Two rare Saxon coins minted in Watchet will go on display at the Watchet Market House Museum from March. They are being loaned to the museum by Carhampton resident Cliff Barber.
The oldest of the two coins was minted in Watchet under the reign of King Aethelred II, who ruled with a short interruption from the year 978 to 1016. Also known by the epithet Aethelred the Unready, his reign was the longest of any English king until Henry III broke his record in the 13th century. Aethelred earned infamy for his ordering of the St Brice's Day Massacre in which Danish settlers were 'exterminated' in Oxford.
The coin is a silver penny, which was the standard for Saxon coins. Curator and Chairman of the Watchet Market House Museum Jimmy Nicholson said: "It is of interest because the mint was set up during King Alfred the Great's time up on Cleve Hill. The Vikings knew there was silver in Watchet, that's one of the reasons why they raided. Watchet's silver was even used to pay off the Danes."
The so-called monyer, the man who minted the coin, is recorded as being named Sigeric. In Saxon times the monyer was an important position, held by a responsible man of property in order to give credibility to the money he made.
The second item for display is a coin minted in Watchet under the reign of Edward the Confessor. Edward is considered the last king of the House of Wessex. He ruled from 1042 until his death in 1066 when he was succeeded by Harold Godwinson, famed for leading the English army against William I of Normandy at Hastings.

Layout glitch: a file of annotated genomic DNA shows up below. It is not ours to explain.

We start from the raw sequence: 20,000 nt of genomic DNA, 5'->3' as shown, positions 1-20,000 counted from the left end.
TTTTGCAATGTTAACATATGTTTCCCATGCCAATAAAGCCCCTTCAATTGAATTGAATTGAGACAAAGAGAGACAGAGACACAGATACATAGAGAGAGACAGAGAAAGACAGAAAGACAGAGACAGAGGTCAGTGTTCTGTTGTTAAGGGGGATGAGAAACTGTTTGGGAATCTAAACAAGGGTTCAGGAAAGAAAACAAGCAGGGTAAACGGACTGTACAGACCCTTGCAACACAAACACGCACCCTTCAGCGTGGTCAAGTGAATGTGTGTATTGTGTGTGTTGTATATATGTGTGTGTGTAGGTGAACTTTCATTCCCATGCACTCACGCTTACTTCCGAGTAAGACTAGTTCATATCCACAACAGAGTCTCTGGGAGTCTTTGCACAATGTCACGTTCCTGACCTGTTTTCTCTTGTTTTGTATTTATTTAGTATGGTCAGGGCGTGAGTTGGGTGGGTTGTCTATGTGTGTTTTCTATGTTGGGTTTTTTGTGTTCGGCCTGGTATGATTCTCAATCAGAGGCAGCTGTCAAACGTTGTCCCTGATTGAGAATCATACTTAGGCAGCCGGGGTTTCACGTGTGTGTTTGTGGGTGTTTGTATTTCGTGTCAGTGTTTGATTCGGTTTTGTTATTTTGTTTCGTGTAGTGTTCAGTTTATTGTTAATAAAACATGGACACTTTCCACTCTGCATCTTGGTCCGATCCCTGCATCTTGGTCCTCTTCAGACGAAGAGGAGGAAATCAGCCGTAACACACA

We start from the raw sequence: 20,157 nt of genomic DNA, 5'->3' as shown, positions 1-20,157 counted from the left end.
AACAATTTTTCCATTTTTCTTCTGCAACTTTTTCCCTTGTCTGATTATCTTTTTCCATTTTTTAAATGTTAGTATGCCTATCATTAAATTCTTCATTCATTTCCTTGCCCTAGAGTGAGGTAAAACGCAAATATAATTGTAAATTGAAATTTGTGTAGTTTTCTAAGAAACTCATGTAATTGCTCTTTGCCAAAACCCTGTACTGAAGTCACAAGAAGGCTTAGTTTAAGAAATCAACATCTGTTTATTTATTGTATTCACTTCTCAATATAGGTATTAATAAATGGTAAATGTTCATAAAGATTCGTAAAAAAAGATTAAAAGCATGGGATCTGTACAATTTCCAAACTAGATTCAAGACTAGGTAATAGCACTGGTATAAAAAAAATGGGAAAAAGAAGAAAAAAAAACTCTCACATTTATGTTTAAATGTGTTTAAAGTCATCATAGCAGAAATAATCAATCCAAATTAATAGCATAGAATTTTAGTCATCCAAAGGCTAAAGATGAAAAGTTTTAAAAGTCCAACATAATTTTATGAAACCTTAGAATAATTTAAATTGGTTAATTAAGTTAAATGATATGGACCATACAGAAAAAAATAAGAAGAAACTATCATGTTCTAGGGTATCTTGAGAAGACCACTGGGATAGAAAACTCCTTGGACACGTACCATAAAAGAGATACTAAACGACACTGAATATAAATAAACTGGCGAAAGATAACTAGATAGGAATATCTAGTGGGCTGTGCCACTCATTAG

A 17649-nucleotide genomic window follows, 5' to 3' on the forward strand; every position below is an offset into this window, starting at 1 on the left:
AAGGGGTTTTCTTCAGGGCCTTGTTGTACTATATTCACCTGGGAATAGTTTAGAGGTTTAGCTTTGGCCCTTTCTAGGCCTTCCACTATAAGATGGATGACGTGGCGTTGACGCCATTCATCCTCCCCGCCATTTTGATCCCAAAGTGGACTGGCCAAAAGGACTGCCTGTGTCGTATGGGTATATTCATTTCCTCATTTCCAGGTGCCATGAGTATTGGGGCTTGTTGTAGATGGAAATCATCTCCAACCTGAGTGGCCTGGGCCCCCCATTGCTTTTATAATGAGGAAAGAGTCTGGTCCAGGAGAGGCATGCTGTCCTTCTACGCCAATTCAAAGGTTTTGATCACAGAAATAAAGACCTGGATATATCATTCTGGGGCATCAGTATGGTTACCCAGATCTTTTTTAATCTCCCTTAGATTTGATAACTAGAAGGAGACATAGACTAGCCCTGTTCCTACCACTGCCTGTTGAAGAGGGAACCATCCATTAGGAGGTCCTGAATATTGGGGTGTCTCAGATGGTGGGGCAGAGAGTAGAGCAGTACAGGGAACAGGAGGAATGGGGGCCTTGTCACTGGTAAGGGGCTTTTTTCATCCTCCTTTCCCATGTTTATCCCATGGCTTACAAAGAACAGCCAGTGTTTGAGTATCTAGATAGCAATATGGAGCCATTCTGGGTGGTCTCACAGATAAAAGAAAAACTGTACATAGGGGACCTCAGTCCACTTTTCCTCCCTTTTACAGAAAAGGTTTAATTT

This coin is also a silver penny, weighing in at 1.1g. It is said to be of the highest rarity, being one of only 4 known examples of its kind.
Jimmy Nicholson said: "It is of the short cross type - in the middle of the coin there is a short cross - whereas others have a long cross. They used to cut them in half along the cross to make a half penny."
The monyer of the coin is recorded as being named Godcild.
Cliff Barber's Saxon coins will join two other Roman coins he has on display at the museum, which depict Romulus and Remus. Romulus and Remus are said to have been the founders of the city of Rome, and according to legend were raised in the wild by a wolf.
The Watchet Market House Museum will be open on March 18 and 19, and thereafter from March 25, Saturday to Thursday for the rest of the season.